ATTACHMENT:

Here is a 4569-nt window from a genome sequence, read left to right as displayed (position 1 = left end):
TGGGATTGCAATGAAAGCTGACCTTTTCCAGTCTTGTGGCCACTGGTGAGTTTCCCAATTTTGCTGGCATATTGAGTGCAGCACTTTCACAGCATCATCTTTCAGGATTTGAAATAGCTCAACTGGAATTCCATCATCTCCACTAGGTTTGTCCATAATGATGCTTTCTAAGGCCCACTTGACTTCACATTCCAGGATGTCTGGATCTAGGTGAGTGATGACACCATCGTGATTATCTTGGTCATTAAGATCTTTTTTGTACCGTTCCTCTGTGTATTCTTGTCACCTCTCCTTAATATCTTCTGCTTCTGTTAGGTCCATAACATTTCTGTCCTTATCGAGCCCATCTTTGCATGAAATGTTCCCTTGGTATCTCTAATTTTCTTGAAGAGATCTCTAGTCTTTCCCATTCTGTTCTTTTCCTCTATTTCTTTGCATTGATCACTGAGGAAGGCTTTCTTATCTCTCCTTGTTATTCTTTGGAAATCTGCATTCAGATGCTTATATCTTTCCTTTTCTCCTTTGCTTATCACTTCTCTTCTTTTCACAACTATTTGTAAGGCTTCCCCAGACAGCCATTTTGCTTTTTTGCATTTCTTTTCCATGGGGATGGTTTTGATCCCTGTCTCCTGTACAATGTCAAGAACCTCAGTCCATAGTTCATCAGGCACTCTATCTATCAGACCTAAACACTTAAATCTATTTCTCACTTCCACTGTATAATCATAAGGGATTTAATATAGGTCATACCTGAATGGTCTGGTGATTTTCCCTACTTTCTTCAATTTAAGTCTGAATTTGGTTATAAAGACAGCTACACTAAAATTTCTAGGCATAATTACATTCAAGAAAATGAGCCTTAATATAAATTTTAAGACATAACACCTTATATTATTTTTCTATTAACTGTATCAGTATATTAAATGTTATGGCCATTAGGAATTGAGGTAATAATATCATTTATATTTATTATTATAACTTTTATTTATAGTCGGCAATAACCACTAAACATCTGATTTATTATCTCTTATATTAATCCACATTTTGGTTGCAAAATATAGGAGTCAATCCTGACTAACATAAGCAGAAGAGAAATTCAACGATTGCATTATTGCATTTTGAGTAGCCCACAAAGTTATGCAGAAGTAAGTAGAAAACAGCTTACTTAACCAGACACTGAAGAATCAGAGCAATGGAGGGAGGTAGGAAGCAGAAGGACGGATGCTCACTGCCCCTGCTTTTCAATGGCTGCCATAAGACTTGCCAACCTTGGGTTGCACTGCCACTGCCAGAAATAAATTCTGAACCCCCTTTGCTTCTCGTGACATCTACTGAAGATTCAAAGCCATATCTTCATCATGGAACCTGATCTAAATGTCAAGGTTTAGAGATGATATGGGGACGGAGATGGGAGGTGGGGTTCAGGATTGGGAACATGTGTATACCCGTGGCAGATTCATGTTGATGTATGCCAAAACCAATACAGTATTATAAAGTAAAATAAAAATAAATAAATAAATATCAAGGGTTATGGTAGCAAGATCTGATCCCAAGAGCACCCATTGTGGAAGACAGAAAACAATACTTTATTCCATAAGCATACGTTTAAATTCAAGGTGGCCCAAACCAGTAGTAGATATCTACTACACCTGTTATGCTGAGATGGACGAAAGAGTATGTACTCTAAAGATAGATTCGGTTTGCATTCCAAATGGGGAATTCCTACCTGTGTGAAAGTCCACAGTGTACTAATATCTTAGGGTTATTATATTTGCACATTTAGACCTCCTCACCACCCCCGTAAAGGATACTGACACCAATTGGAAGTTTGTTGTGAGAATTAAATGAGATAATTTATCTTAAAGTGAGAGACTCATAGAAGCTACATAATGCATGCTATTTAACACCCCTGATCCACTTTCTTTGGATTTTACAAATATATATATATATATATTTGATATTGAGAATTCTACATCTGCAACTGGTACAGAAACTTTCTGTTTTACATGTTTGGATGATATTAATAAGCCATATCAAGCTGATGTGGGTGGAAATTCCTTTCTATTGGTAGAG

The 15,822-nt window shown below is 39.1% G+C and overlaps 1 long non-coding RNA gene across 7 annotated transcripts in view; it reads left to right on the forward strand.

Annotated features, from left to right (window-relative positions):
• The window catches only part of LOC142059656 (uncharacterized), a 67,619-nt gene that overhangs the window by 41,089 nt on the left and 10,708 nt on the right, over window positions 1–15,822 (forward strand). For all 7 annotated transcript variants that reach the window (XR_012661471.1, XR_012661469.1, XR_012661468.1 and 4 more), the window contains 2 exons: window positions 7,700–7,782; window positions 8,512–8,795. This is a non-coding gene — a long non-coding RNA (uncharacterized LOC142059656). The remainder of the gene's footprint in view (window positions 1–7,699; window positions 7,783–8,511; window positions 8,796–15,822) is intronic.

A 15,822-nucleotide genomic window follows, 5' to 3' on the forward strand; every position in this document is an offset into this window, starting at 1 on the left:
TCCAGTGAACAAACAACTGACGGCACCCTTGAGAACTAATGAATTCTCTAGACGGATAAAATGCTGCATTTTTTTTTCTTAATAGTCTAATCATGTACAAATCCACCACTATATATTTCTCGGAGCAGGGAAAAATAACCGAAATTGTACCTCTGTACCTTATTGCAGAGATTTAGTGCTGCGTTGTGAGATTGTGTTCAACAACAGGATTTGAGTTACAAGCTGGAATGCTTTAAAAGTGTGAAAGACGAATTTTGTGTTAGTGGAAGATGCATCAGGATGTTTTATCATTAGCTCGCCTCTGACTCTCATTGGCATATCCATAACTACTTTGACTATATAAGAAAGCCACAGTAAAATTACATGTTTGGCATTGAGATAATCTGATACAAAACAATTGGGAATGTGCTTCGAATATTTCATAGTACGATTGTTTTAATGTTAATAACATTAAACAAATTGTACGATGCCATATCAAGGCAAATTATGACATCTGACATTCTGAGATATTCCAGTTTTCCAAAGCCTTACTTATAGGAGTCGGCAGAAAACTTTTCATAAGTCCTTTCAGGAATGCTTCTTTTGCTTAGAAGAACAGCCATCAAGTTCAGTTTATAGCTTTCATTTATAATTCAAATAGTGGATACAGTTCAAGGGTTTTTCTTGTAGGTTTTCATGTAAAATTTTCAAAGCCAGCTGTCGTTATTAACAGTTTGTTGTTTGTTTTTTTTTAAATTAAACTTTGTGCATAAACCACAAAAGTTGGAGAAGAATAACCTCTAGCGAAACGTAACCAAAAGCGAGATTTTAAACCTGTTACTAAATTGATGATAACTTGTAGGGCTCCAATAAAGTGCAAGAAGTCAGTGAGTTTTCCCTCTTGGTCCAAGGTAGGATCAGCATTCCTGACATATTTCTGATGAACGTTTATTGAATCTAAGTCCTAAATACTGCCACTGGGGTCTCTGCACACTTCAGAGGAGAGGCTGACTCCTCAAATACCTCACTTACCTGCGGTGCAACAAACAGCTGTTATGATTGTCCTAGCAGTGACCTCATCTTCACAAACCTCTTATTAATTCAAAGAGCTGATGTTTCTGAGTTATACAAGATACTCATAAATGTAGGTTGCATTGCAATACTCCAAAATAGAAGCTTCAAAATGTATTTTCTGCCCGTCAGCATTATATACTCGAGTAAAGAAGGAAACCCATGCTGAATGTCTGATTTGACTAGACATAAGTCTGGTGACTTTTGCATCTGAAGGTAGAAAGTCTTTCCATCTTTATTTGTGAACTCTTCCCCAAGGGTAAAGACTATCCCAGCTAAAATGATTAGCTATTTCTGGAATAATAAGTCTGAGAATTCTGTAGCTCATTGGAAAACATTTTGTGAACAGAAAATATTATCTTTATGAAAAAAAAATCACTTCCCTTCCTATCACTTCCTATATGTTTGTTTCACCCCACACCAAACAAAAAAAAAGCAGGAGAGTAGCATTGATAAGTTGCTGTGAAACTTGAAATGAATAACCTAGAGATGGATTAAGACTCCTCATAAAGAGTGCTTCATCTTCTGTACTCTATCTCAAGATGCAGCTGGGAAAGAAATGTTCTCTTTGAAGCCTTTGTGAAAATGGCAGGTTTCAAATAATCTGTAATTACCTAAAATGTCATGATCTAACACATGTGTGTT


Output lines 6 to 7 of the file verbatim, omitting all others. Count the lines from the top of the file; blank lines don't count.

A 15,822-nucleotide genomic window follows, 5' to 3' on the forward strand; every position in this document is an offset into this window, starting at 1 on the left:
TCCAGTGAACAAACAACTGACGGCACCCTTGAGAACTAATGAATTCTCTAGACGGATAAAATGCTGCATTTTTTTTTCTTAATAGTCTAATCATGTACAAATCCACCACTATATATTTCTCGGAGCAGGGAAAAATAACCGAAATTGTACCTCTGTACCTTATTGCAGAGATTTAGTGCTGCGTTGTGAGATTGTGTTCAACAACAGGATTTGAGTTACAAGCTGGAATGCTTTAAAAGTGTGAAAGACGAATTTTGTGTTAGTGGAAGATGCATCAGGATGTTTTATCATTAGCTCGCCTCTGACTCTCATTGGCATATCCATAACTACTTTGACTATATAAGAAAGCCACAGTAAAATTACATGTTTGGCATTGAGATAATCTGATACAAAACAATTGGGAATGTGCTTCGAATATTTCATAGTACGATTGTTTTAATGTTAATAACATTAAACAAATTGTACGATGCCATATCAAGGCAAATTATGACATCTGACATTCTGAGATATTCCAGTTTTCCAAAGCCTTACTTATAGGAGTCGGCAGAAAACTTTTCATAAGTCCTTTCAGGAATGCTTCTTTTGCTTAGAAGAACAGCCATCAAGTTCAGTTTATAGCTTTCATTTATAATTCAAATAGTGGATACAGTTCAAGGGTTTTTCTTGTAGGTTTTCATGTAAAATTTTCAAAGCCAGCTGTCGTTATTAACAGTTTGTTGTTTGTTTTTTTTTAAATTAAACTTTGTGCATAAACCACAAAAGTTGGAGAAGAATAACCTCTAGCGAAACGTAACCAAAAGCGAGATTTTAAACCTGTTACTAAATTGATGATAACTTGTAGGGCTCCAATAAAGTGCAAGAAGTCAGTGAGTTTTCCCTCTTGGTCCAAGGTAGGATCAGCATTCCTGACATATTTCTGATGAACGTTTATTGAATCTAAGTCCTAAATACTGCCACTGGGGTCTCTGCACACTTCAGAGGAGAGGCTGACTCCTCAAATACCTCACTTACCTGCGGTGCAACAAACAGCTGTTATGATTGTCCTAGCAGTGACCTCATCTTCACAAACCTCTTATTAATTCAAAGAGCTGATGTTTCTGAGTTATACAAGATACTCATAAATGTAGGTTGCATTGCAATACTCCAAAATAGAAGCTTCAAAATGTATTTTCTGCCCGTCAGCATTATATACTCGAGTAAAGAAGGAAACCCATGCTGAATGTCTGATTTGACTAGACATAAGTCTGGTGACTTTTGCATCTGAAGGTAGAAAGTCTTTCCATCTTTATTTGTGAACTCTTCCCCAAGGGTAAAGACTATCCCAGCTAAAATGATTAGCTATTTCTGGAATAATAAGTCTGAGAATTCTGTAGCTCATTGGAAAACATTTTGTGAACAGAAAATATTATCTTTATGAAAAAAAAATCACTTCCCTTCCTATCACTTCCTATATGTTTGTTTCACCCCACACCAAACAAAAAAAAAGCAGGAGAGTAGCATTGATAAGTTGCTGTGAAACTTGAAATGAATAACCTAGAGATGGATTAAGACTCCTCATAAAGAGTGCTTCATCTTCTGTACTCTATCTCAAGATGCAGCTGGGAAAGAAATGTTCTCTTTGAAGCCTTTGTGAAAATGGCAGGTTTCAAATAATCTGTAATTACCTAAAATGTCATGATCTAACACATGTGTGTT